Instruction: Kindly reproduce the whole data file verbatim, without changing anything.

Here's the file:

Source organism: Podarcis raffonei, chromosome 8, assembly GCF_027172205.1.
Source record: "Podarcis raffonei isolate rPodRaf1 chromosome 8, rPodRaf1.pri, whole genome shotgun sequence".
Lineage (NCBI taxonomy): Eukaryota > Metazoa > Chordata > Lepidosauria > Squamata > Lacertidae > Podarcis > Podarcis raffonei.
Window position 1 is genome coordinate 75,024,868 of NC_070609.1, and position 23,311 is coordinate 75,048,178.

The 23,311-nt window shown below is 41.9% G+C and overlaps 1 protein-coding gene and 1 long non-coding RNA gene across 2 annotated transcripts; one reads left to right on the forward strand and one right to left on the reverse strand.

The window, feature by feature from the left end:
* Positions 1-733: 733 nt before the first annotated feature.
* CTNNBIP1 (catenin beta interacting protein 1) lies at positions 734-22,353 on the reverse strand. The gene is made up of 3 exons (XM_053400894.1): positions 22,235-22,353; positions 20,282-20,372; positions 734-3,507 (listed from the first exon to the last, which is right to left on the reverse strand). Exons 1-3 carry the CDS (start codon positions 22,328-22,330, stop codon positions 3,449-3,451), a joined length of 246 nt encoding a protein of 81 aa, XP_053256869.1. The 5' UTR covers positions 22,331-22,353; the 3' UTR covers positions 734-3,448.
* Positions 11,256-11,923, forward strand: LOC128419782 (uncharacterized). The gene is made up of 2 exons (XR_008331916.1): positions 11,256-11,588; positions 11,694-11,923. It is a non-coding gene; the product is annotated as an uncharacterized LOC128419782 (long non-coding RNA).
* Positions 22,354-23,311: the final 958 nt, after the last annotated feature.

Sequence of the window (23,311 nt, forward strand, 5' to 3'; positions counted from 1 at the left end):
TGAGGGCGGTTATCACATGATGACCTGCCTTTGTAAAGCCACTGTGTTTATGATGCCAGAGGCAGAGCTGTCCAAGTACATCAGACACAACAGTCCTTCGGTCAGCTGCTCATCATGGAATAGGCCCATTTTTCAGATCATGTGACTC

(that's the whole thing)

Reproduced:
Source organism: Podarcis raffonei, chromosome 8, assembly GCF_027172205.1.
Source record: "Podarcis raffonei isolate rPodRaf1 chromosome 8, rPodRaf1.pri, whole genome shotgun sequence".
Lineage (NCBI taxonomy): Eukaryota > Metazoa > Chordata > Lepidosauria > Squamata > Lacertidae > Podarcis > Podarcis raffonei.
Window position 1 is genome coordinate 75,024,868 of NC_070609.1, and position 23,311 is coordinate 75,048,178.

The 23,311-nt window shown below is 41.9% G+C and overlaps 1 protein-coding gene and 1 long non-coding RNA gene across 2 annotated transcripts; one reads left to right on the forward strand and one right to left on the reverse strand.

The window, feature by feature from the left end:
* Positions 1-733: 733 nt before the first annotated feature.
* CTNNBIP1 (catenin beta interacting protein 1) lies at positions 734-22,353 on the reverse strand. The gene is made up of 3 exons (XM_053400894.1): positions 22,235-22,353; positions 20,282-20,372; positions 734-3,507 (listed from the first exon to the last, which is right to left on the reverse strand). Exons 1-3 carry the CDS (start codon positions 22,328-22,330, stop codon positions 3,449-3,451), a joined length of 246 nt encoding a protein of 81 aa, XP_053256869.1. The 5' UTR covers positions 22,331-22,353; the 3' UTR covers positions 734-3,448.
* Positions 11,256-11,923, forward strand: LOC128419782 (uncharacterized). The gene is made up of 2 exons (XR_008331916.1): positions 11,256-11,588; positions 11,694-11,923. It is a non-coding gene; the product is annotated as an uncharacterized LOC128419782 (long non-coding RNA).
* Positions 22,354-23,311: the final 958 nt, after the last annotated feature.

Sequence of the window (23,311 nt, forward strand, 5' to 3'; positions counted from 1 at the left end):
TGAGGGCGGTTATCACATGATGACCTGCCTTTGTAAAGCCACTGTGTTTATGATGCCAGAGGCAGAGCTGTCCAAGTACATCAGACACAACAGTCCTTCGGTCAGCTGCTCATCATGGAATAGGCCCATTTTTCAGATCATGTGACTC